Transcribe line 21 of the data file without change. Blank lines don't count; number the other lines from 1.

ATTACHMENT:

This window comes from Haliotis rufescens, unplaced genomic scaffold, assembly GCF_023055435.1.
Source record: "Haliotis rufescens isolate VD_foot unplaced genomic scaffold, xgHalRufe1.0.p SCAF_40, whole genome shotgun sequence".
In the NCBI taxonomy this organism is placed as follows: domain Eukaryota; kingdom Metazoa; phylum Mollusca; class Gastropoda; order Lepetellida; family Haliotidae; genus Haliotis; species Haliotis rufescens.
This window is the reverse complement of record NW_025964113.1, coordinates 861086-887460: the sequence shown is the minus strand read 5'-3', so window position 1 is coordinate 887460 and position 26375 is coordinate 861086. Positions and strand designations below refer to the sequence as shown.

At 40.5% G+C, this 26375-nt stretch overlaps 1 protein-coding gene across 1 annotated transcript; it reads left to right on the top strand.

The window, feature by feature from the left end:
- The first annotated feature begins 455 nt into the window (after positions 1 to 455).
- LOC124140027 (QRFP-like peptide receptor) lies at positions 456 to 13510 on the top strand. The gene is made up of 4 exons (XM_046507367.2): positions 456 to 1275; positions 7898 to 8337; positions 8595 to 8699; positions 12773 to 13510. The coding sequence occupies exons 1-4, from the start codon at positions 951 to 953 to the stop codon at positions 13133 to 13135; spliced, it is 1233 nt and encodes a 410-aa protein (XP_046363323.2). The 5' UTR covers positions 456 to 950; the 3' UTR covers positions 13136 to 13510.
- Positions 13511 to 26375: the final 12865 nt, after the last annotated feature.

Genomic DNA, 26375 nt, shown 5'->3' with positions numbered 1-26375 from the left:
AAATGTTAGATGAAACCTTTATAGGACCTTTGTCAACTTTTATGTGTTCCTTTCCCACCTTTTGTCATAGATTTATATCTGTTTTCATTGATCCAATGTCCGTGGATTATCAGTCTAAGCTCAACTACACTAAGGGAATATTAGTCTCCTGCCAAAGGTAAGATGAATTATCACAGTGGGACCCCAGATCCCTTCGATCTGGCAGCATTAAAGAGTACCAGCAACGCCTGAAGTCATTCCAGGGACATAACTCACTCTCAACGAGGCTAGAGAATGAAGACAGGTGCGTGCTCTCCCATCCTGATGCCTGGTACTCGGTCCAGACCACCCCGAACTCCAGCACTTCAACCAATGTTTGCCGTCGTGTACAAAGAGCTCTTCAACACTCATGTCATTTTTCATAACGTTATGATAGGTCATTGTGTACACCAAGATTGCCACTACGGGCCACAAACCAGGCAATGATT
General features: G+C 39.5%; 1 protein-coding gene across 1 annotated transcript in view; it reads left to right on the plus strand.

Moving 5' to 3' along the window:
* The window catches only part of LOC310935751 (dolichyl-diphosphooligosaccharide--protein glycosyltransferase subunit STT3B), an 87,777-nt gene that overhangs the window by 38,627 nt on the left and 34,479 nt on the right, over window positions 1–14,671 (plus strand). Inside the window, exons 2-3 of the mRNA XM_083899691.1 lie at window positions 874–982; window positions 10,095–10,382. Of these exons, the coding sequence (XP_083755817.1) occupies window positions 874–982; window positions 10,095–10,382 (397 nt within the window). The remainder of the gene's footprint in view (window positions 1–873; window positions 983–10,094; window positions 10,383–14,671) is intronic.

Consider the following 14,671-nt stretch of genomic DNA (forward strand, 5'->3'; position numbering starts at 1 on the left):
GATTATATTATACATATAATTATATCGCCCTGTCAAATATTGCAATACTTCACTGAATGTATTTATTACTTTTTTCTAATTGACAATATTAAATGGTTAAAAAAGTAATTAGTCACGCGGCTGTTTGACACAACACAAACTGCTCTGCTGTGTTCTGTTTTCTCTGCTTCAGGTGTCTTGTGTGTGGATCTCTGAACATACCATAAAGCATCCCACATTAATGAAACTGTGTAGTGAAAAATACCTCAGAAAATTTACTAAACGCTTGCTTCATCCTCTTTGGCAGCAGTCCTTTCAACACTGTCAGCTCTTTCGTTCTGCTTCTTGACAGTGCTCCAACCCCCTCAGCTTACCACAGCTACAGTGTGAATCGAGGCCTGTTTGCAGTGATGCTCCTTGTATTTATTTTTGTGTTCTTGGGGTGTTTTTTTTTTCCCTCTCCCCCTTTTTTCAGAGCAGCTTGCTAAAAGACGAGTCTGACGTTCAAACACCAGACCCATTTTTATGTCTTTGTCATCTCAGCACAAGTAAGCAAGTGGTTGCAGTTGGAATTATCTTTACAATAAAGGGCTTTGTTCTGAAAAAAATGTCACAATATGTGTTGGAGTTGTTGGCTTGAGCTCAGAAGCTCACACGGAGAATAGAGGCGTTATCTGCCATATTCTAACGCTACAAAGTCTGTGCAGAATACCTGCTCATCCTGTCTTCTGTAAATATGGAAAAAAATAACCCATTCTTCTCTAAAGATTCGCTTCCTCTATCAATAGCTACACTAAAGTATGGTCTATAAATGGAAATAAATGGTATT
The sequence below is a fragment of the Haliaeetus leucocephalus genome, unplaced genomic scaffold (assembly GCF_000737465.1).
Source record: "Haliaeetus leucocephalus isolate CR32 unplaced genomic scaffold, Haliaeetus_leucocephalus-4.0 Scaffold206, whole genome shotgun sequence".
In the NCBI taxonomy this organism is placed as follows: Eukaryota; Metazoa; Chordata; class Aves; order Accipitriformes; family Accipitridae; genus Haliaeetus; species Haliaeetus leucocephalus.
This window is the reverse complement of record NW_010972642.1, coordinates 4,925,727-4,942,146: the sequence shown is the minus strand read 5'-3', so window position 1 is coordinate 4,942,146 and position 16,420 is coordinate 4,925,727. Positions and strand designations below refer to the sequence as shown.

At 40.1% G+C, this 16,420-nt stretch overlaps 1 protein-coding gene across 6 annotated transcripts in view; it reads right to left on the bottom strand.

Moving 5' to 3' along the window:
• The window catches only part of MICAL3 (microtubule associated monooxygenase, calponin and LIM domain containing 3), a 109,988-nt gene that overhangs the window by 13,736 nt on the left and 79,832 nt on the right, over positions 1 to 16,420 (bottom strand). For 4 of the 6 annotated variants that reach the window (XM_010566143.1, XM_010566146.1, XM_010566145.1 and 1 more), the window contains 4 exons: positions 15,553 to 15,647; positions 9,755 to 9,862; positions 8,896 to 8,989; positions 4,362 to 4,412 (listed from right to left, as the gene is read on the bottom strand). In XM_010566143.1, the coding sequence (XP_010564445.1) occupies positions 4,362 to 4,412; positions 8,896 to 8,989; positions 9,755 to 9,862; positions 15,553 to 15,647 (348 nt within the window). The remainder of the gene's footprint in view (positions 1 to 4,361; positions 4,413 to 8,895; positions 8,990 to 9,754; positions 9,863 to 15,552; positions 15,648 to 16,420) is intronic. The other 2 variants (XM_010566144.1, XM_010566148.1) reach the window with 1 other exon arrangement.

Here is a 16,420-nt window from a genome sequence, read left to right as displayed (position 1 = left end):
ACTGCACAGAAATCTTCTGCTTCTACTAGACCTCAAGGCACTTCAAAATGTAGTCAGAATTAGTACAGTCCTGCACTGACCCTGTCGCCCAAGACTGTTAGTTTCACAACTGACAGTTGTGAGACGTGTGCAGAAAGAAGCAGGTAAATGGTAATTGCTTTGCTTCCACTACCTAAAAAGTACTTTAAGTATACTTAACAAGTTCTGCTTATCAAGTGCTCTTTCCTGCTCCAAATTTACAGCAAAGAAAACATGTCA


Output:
At 40.1% G+C, this 16,420-nt stretch overlaps 1 protein-coding gene across 6 annotated transcripts in view; it reads right to left on the bottom strand.